2016 has seen a number of changes in the CUSEC Board, several in a short period of time. In the spring, longstanding Board members Mr. Robert Latham (Mississippi) and Mr. David Maxwell (Arkansas) retired from their posts as State Directors of Emergency Management. They had more than 50 combined years experience in emergency management, many of which involved CUSEC. In addition, Mr. David Purkey (Tennessee) was appointed this summer to a new post as Commissioner of the Tennessee Department of Homeland Security. CUSEC would like to thank each of these Directors for their service to CUSEC and earthquake risk reduction, and we wish them well in the next chapters of their lives.
In Mississippi, Mr. Lee Smithson is the new director of the Mississippi Emergency Management Agency, following a career with the Army National Guard. Mr. A.J. Gary was appointed as the director of the Arkansas Department of Emergency Management (ADEM). Mr. Gary comes to ADEM with many years experience in public service and law enforcement. In Tennessee, Mr. Patrick Sheehan was named director of the Tennessee Emergency Management Agency (TEMA). Mr. Sheehan was previously with the Ohio Emergency Management Agency where he held a variety of leadership roles since 2004.
We look forward to working with each of the new Board members in the coming months and years as they transition into their new roles as State Directors.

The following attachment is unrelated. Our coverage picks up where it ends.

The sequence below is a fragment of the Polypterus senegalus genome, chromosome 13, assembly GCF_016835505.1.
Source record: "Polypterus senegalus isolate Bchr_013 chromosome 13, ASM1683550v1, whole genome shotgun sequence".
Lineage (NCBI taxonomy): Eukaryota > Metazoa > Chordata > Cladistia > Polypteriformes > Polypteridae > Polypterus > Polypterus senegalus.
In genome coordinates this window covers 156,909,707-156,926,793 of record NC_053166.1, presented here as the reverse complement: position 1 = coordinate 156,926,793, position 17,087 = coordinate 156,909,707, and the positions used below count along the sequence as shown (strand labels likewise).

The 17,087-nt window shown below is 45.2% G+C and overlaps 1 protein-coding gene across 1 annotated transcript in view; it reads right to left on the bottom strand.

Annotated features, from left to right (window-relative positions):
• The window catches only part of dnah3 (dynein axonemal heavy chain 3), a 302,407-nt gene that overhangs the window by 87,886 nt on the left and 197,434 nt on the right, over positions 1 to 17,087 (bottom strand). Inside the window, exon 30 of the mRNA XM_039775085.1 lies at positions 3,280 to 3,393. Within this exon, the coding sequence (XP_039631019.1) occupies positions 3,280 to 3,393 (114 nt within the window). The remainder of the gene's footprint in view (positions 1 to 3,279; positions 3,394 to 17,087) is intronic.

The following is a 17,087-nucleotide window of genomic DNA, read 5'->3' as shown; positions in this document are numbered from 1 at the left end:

For more information on the QuakeSmart Preparedness Workshops, contact Barbara Harrison with the Federal Alliance for Safe Homes at firstname.lastname@example.org.
The workshops will also include keynote presentations featuring experts and leaders who will address disaster resilient public policy from the federal, state, local, and private perspectives.
QuakeSmart Workshops for Business coming to
Central & Eastern States
As part of the ShakeOut, and in partnership with the
Federal Emergency Management Agency
(FEMA) and the
Federal Alliance for Safe Homes
(FLASH), CUSEC promoting several earthquake risk-reduction seminars known as "QuakeSmart".
is a FEMA-sponsored program for businesses and organizations that offers streamlined business continuity planning and mitigation project plans with simple, step-by-step tools to help reduce risk and protect employees, customers, and the community where they do business.
Seminars are planned in October and November in the following locations:
Tuesday, October 18, 2016, 9:00 a.m. - 3:30 p.m.
University of Memphis, River Room
499 University Center
Memphis, TN 38152
Thursday, October 20, 2016, 9:00 a.m. - 3:30 p.m.
The American Institute of Architects
1735 New York Avenue Northwest
Washington, DC 20006
Thursday, November 10, 9:00 a.m. - 3:00 p.m.
College of Charleston, North Campus
3800 Paramount Drive
North Charleston, SC 29405
CUSEC Around the Region
Spring and summer 2016 were busy for CUSEC, and we would like to thank the many individuals and organizations who supported our efforts to improve earthquake risk reduction in the central U.S. With primary funding from the Federal Emergency Management Agency (FEMA) under the National Earthquake Hazards Reduction Program (NEHRP), we would also like to thank the National Emergency Management Agency and Motorola Solutions Foundation for their financial commitment to helping us provide earthquake awareness, mitigation, and planning programs within our Member and Associate States. In recent months, CUSEC has continued to support several state, regional, and national efforts including:
National Earthquake Conference
- Also in May in Long Beach, more than 160 organizations and experts representing academia, emergency management, federal and state government, engineering and the private-sector gathered for the quadrennial